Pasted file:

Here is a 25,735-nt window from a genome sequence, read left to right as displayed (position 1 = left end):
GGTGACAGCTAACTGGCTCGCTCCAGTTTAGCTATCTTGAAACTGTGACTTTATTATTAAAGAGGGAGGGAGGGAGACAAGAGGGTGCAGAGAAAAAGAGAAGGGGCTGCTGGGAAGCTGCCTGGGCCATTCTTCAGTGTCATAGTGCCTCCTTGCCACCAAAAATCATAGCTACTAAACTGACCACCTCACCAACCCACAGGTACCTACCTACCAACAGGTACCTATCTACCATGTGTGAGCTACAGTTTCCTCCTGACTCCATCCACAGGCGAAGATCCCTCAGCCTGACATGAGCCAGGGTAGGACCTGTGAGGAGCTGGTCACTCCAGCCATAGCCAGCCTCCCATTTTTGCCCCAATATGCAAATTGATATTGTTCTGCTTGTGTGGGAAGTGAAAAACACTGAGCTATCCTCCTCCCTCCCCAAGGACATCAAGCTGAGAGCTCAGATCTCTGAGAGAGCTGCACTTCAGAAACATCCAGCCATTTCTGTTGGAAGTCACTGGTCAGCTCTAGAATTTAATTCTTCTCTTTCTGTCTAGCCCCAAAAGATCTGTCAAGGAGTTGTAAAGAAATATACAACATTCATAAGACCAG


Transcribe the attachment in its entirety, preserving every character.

Here is a 25,735-nt window from a genome sequence, read left to right as displayed (position 1 = left end):
GGTGACAGCTAACTGGCTCGCTCCAGTTTAGCTATCTTGAAACTGTGACTTTATTATTAAAGAGGGAGGGAGGGAGACAAGAGGGTGCAGAGAAAAAGAGAAGGGGCTGCTGGGAAGCTGCCTGGGCCATTCTTCAGTGTCATAGTGCCTCCTTGCCACCAAAAATCATAGCTACTAAACTGACCACCTCACCAACCCACAGGTACCTACCTACCAACAGGTACCTATCTACCATGTGTGAGCTACAGTTTCCTCCTGACTCCATCCACAGGCGAAGATCCCTCAGCCTGACATGAGCCAGGGTAGGACCTGTGAGGAGCTGGTCACTCCAGCCATAGCCAGCCTCCCATTTTTGCCCCAATATGCAAATTGATATTGTTCTGCTTGTGTGGGAAGTGAAAAACACTGAGCTATCCTCCTCCCTCCCCAAGGACATCAAGCTGAGAGCTCAGATCTCTGAGAGAGCTGCACTTCAGAAACATCCAGCCATTTCTGTTGGAAGTCACTGGTCAGCTCTAGAATTTAATTCTTCTCTTTCTGTCTAGCCCCAAAAGATCTGTCAAGGAGTTGTAAAGAAATATACAACATTCATAAGACCAG